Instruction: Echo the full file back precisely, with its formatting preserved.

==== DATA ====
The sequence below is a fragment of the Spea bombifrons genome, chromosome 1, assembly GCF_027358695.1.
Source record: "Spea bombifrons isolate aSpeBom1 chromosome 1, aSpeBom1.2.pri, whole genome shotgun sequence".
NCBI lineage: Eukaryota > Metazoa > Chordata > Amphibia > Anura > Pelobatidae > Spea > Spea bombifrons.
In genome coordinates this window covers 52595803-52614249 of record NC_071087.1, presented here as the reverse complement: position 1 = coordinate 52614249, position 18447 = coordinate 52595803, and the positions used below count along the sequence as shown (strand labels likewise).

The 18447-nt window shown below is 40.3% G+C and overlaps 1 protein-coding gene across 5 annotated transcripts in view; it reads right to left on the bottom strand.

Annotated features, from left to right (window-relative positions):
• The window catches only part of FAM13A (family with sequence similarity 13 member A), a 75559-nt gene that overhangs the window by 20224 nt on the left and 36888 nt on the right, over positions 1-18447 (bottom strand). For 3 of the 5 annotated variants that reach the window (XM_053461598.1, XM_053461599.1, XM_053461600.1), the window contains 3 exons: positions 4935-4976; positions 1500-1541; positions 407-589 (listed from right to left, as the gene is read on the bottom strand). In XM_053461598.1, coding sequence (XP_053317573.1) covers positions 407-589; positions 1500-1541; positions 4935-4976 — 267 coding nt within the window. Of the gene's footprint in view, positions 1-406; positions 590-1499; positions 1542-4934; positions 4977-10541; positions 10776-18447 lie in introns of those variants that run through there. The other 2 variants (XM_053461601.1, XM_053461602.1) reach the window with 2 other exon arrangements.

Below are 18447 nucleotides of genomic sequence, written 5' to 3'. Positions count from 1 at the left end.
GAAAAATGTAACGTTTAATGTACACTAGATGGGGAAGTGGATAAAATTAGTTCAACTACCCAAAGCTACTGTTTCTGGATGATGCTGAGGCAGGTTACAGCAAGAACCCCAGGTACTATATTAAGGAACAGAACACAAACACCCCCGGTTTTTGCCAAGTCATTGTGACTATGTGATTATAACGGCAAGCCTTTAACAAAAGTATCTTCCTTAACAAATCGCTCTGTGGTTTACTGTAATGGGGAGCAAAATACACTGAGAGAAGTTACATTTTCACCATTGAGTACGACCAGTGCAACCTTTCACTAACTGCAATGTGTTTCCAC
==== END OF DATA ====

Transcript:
The sequence below is a fragment of the Spea bombifrons genome, chromosome 1, assembly GCF_027358695.1.
Source record: "Spea bombifrons isolate aSpeBom1 chromosome 1, aSpeBom1.2.pri, whole genome shotgun sequence".
NCBI lineage: Eukaryota > Metazoa > Chordata > Amphibia > Anura > Pelobatidae > Spea > Spea bombifrons.
In genome coordinates this window covers 52595803-52614249 of record NC_071087.1, presented here as the reverse complement: position 1 = coordinate 52614249, position 18447 = coordinate 52595803, and the positions used below count along the sequence as shown (strand labels likewise).

The 18447-nt window shown below is 40.3% G+C and overlaps 1 protein-coding gene across 5 annotated transcripts in view; it reads right to left on the bottom strand.

Annotated features, from left to right (window-relative positions):
• The window catches only part of FAM13A (family with sequence similarity 13 member A), a 75559-nt gene that overhangs the window by 20224 nt on the left and 36888 nt on the right, over positions 1-18447 (bottom strand). For 3 of the 5 annotated variants that reach the window (XM_053461598.1, XM_053461599.1, XM_053461600.1), the window contains 3 exons: positions 4935-4976; positions 1500-1541; positions 407-589 (listed from right to left, as the gene is read on the bottom strand). In XM_053461598.1, coding sequence (XP_053317573.1) covers positions 407-589; positions 1500-1541; positions 4935-4976 — 267 coding nt within the window. Of the gene's footprint in view, positions 1-406; positions 590-1499; positions 1542-4934; positions 4977-10541; positions 10776-18447 lie in introns of those variants that run through there. The other 2 variants (XM_053461601.1, XM_053461602.1) reach the window with 2 other exon arrangements.

Below are 18447 nucleotides of genomic sequence, written 5' to 3'. Positions count from 1 at the left end.
GAAAAATGTAACGTTTAATGTACACTAGATGGGGAAGTGGATAAAATTAGTTCAACTACCCAAAGCTACTGTTTCTGGATGATGCTGAGGCAGGTTACAGCAAGAACCCCAGGTACTATATTAAGGAACAGAACACAAACACCCCCGGTTTTTGCCAAGTCATTGTGACTATGTGATTATAACGGCAAGCCTTTAACAAAAGTATCTTCCTTAACAAATCGCTCTGTGGTTTACTGTAATGGGGAGCAAAATACACTGAGAGAAGTTACATTTTCACCATTGAGTACGACCAGTGCAACCTTTCACTAACTGCAATGTGTTTCCAC